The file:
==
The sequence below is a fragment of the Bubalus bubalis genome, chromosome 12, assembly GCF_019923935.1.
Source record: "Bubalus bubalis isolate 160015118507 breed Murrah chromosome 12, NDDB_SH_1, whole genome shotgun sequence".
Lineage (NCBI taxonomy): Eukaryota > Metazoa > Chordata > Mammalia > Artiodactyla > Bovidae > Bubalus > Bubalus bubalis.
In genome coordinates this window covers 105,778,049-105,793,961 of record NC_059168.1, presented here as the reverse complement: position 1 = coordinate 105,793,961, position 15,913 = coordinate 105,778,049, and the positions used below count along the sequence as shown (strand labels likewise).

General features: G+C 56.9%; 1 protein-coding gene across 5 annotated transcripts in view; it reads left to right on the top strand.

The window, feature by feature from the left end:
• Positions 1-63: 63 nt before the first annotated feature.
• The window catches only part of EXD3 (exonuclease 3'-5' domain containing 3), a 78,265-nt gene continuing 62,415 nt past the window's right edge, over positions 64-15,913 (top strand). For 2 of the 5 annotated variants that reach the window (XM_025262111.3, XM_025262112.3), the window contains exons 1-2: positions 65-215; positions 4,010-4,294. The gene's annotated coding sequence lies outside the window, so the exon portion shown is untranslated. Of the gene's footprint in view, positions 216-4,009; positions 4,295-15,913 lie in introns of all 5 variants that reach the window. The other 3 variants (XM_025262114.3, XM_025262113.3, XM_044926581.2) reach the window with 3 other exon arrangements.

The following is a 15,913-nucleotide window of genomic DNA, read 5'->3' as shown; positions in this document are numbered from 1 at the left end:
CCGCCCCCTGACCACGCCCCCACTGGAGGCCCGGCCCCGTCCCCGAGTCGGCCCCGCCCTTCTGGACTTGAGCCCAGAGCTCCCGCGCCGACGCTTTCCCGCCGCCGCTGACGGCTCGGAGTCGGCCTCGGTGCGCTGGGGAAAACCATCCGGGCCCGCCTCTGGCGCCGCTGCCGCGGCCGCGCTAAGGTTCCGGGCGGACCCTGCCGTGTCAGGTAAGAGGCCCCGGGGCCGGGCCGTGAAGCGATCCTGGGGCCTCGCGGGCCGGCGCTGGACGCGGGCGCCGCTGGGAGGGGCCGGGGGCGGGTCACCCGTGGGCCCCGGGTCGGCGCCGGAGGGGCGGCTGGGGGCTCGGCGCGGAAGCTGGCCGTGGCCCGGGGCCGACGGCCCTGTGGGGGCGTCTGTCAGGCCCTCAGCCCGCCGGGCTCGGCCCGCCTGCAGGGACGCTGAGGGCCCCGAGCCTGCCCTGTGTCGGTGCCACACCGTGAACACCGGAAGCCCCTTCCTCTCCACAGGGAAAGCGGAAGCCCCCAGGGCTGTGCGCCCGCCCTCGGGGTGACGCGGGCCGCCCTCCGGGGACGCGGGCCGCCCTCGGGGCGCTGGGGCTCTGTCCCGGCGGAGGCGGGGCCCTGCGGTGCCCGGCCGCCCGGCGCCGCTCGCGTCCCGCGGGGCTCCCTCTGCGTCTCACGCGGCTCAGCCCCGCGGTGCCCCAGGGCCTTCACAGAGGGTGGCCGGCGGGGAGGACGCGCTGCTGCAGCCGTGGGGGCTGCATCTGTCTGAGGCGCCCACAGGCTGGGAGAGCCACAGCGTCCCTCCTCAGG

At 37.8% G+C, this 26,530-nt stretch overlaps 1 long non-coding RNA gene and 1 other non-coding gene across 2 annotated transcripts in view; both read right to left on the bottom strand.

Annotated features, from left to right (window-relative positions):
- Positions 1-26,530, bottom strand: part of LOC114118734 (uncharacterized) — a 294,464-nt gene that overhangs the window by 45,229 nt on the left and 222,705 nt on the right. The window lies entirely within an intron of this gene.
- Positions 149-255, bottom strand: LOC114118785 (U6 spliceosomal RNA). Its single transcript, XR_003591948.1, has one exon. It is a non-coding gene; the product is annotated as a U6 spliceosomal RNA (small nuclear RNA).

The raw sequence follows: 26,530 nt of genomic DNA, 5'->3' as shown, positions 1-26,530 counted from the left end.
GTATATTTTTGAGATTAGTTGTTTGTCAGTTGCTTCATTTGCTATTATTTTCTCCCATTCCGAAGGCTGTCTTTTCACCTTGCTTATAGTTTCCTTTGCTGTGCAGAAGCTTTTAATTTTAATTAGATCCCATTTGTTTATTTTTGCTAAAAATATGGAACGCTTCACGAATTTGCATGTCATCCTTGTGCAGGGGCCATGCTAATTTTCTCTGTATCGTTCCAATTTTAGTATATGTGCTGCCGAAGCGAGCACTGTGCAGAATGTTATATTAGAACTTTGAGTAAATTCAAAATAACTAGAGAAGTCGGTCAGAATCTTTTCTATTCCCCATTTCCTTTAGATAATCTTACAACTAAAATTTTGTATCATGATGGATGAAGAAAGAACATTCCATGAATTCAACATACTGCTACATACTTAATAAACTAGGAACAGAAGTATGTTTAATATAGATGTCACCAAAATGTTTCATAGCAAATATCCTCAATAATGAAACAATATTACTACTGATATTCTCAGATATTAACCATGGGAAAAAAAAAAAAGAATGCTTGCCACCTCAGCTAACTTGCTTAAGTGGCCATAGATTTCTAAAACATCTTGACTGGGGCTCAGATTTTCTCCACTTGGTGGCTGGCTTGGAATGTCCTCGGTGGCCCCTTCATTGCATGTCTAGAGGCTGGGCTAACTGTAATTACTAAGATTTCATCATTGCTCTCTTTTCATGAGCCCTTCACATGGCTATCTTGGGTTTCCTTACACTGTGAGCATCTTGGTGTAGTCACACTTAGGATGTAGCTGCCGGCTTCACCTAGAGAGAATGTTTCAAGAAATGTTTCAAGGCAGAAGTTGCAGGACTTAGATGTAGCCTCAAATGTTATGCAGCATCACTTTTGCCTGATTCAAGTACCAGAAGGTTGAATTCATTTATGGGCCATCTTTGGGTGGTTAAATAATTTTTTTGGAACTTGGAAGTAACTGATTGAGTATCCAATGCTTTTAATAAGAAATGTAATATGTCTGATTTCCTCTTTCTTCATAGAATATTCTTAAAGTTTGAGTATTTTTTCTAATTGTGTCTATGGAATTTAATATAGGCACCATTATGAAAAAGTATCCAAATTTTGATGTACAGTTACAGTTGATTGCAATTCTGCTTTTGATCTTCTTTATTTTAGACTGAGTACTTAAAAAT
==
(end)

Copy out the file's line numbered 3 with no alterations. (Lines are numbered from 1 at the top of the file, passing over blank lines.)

Lineage (NCBI taxonomy): Eukaryota > Metazoa > Chordata > Mammalia > Artiodactyla > Bovidae > Bubalus > Bubalus bubalis.